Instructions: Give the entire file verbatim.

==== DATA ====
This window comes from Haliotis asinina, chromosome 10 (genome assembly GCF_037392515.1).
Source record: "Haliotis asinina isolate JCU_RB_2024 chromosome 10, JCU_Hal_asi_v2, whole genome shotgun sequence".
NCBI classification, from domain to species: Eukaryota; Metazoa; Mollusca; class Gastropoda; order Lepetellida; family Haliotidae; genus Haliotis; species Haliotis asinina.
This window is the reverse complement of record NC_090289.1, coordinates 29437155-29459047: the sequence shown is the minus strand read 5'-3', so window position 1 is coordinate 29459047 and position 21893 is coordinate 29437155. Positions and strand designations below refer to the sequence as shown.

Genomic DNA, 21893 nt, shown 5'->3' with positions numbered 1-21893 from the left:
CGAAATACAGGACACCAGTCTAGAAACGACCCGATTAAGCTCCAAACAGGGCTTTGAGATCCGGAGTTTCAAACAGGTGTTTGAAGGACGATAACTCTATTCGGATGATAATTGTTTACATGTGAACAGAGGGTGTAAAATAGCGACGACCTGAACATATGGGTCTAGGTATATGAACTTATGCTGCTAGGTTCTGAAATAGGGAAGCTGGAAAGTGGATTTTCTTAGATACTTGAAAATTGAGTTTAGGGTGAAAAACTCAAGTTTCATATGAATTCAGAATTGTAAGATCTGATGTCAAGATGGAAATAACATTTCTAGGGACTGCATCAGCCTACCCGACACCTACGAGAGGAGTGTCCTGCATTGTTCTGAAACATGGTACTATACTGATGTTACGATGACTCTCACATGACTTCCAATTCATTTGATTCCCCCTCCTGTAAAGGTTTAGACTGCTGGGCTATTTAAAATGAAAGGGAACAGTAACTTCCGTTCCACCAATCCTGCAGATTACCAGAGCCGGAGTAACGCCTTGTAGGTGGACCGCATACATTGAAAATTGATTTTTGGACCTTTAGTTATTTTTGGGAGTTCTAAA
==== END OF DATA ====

This window comes from Haliotis asinina, chromosome 10 (genome assembly GCF_037392515.1).
Source record: "Haliotis asinina isolate JCU_RB_2024 chromosome 10, JCU_Hal_asi_v2, whole genome shotgun sequence".
NCBI classification, from domain to species: Eukaryota; Metazoa; Mollusca; class Gastropoda; order Lepetellida; family Haliotidae; genus Haliotis; species Haliotis asinina.
This window is the reverse complement of record NC_090289.1, coordinates 29437155-29459047: the sequence shown is the minus strand read 5'-3', so window position 1 is coordinate 29459047 and position 21893 is coordinate 29437155. Positions and strand designations below refer to the sequence as shown.

Genomic DNA, 21893 nt, shown 5'->3' with positions numbered 1-21893 from the left:
CGAAATACAGGACACCAGTCTAGAAACGACCCGATTAAGCTCCAAACAGGGCTTTGAGATCCGGAGTTTCAAACAGGTGTTTGAAGGACGATAACTCTATTCGGATGATAATTGTTTACATGTGAACAGAGGGTGTAAAATAGCGACGACCTGAACATATGGGTCTAGGTATATGAACTTATGCTGCTAGGTTCTGAAATAGGGAAGCTGGAAAGTGGATTTTCTTAGATACTTGAAAATTGAGTTTAGGGTGAAAAACTCAAGTTTCATATGAATTCAGAATTGTAAGATCTGATGTCAAGATGGAAATAACATTTCTAGGGACTGCATCAGCCTACCCGACACCTACGAGAGGAGTGTCCTGCATTGTTCTGAAACATGGTACTATACTGATGTTACGATGACTCTCACATGACTTCCAATTCATTTGATTCCCCCTCCTGTAAAGGTTTAGACTGCTGGGCTATTTAAAATGAAAGGGAACAGTAACTTCCGTTCCACCAATCCTGCAGATTACCAGAGCCGGAGTAACGCCTTGTAGGTGGACCGCATACATTGAAAATTGATTTTTGGACCTTTAGTTATTTTTGGGAGTTCTAAA